This second point, empowering big financial entities with our money, is something we, as consumers, need to try to change.  These huge businesses couldn't care less about us.  Like other big businesses, they're out for profits, which is the foundation of capitalism and, quite honestly, a good thing when pursued honestly and ethically.  However, large banks have proven themselves to be irreversible corrupt.  They create and sell new, risky investment vehicles with no regard for the investors.  They treat their executive staffs to lavish travel packages, bloated bonuses, and monster golden parachutes they often deploy only after they've destroyed shareholder and customer equity.

How can we affect this?  By moving our money out of the big banks and into smaller local banks for credit unions.  We won't be able to shut down any one bank, but we could send a major signal that we're fed up.  

What's the trade-off?  The most noticeable pain points in going with a smaller institution are often accessibility to ATMs without paying a fee and/or branch locations.  When choosing a new bank/credit union, first verify their financial viability at and then look into ATM and branch locations that work for you.  Never select any financial institution without first understanding its financial strength, related fees, etc.

Some will argue that pulling deposits from big banks will actually help them because banks have been taking in more in cash deposits than they can loan out and are required to carry FDIC insurance on the difference.  This may be true, but pulling deposits will also cut into margins, lowering profitability and, if significant enough, reducing big banks' ability to negatively impact our lives. If those banks become less profitable, they become less interesting investments and share prices drop.  Will this lead to smaller executive bonuses and parachutes?  Not likely on its own, which is why we need the financial sector government oversight, but yet I digress.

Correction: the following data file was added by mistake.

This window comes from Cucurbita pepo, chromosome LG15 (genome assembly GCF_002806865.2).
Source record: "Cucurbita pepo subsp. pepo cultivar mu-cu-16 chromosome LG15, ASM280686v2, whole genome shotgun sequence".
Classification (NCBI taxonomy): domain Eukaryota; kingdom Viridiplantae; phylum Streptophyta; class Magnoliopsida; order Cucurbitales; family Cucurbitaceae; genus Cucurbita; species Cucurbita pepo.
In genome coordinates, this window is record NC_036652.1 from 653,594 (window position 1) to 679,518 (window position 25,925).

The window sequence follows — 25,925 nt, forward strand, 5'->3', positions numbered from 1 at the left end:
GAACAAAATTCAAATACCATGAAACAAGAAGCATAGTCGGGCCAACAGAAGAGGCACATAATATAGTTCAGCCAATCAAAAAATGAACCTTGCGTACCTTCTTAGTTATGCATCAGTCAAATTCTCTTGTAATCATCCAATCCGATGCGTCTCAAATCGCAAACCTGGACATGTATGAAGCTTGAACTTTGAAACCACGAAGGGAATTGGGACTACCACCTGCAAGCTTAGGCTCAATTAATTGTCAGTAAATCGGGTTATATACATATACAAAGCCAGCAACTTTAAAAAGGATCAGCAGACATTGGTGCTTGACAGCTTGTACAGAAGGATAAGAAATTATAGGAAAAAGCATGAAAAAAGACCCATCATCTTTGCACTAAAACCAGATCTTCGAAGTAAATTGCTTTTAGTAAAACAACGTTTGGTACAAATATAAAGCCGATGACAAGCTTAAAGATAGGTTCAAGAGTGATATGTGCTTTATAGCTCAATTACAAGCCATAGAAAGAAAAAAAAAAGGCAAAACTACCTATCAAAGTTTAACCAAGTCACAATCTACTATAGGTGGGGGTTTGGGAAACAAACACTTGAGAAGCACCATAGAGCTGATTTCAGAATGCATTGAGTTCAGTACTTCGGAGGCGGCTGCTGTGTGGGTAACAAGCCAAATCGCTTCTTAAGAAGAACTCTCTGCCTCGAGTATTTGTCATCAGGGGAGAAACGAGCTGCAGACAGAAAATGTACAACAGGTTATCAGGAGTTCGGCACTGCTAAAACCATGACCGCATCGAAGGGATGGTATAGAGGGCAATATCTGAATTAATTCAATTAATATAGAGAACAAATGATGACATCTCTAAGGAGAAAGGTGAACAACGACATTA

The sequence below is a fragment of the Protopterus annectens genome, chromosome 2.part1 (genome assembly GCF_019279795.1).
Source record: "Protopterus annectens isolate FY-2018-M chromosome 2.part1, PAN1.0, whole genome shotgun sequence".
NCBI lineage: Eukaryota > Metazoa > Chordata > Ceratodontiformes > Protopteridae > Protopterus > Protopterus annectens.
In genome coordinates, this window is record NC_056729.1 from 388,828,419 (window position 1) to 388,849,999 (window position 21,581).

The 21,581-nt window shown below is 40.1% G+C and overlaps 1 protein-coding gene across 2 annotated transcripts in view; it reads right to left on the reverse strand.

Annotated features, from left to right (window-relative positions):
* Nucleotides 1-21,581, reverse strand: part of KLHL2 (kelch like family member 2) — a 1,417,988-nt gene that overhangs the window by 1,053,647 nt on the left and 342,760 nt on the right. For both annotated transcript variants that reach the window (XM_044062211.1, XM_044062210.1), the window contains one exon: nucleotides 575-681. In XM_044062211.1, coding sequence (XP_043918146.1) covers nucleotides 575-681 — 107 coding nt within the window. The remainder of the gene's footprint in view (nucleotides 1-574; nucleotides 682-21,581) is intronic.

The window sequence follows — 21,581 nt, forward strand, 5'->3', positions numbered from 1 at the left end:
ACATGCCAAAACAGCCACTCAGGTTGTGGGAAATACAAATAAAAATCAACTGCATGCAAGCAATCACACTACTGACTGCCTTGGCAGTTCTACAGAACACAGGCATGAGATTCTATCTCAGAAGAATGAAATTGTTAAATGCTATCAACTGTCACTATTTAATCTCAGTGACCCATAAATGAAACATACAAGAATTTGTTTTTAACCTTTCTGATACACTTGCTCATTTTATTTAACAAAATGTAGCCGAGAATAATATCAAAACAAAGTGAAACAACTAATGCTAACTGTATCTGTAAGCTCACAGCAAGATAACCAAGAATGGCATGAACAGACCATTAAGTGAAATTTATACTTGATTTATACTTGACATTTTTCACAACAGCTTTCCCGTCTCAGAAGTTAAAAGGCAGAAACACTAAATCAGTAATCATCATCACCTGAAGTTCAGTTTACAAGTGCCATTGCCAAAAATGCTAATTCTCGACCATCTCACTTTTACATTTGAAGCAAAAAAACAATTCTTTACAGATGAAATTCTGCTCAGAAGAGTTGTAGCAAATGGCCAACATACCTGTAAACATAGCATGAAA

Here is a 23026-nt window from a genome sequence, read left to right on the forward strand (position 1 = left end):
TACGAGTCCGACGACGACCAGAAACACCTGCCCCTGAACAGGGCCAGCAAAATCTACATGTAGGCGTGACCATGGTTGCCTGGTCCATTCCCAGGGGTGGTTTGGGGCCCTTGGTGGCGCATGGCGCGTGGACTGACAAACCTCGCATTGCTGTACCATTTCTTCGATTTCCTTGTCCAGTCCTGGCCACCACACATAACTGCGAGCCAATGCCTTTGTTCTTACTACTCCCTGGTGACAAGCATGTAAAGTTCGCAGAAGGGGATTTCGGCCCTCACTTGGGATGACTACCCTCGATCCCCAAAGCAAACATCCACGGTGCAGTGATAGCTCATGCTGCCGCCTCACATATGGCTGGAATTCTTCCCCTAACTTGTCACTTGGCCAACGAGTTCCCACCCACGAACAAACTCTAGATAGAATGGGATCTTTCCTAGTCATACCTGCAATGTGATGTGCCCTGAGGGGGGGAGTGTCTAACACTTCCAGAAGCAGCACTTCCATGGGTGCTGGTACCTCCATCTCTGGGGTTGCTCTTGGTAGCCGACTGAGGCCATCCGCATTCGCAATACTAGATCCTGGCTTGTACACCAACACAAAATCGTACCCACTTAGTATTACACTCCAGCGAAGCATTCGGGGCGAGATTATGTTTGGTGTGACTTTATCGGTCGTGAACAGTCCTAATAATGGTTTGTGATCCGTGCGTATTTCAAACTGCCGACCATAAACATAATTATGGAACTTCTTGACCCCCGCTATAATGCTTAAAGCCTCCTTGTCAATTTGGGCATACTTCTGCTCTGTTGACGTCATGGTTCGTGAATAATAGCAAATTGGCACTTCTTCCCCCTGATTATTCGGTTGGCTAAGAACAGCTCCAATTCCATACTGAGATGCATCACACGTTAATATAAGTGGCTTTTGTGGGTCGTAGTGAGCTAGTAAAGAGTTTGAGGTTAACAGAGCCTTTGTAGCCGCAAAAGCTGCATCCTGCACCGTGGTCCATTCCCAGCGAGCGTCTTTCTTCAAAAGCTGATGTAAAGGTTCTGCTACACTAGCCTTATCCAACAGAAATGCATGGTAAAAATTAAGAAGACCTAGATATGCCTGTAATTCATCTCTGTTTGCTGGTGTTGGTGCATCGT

What guarantee is there that some local bank or credit union will be better?  None.  There is no complete isolation from financial risk or misappropriation.  But we do know it's the large banks that consistently provide the big parachutes, overdone benefits, and ridiculous, unearned bonuses while shareholder equity heads south and fees skyrocket.  Again, check out any institution in which you put your money.  Make an informed decision.  Many people don't.  This inherent trust and lack of accountability as as bank client is part of what's over-empowered and made them fat and careless.

The bottom line?  Should we really reward companies that have a proven track record of screwing us over?  If I have problems at a retailer, I shop somewhere else.  Massive push back on an ATM card fee resulted in its reduction and, in some cases, its removal at many large banks.  Individual consumers can make a difference when working en masse.  If ever there was a time to do so, it's now.  We can't just let the big banks keep cheating us using our own money.  

In the spirit of full disclosure, I've closed  accounts at a large bank in the past two weeks and will close others before the end of the year.  I do, indeed, employ that which I hope others do.  I'm not telling you what to do with your life, just explaining options.  If you'd rather reward people that would sell you out in a nanosecond, so be it, but don't complain if you don't try to change it.

    This post first appeared on Main Street Reflections, please read the originial post: here

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    Anger Against Big Banks - Something Useful From OWS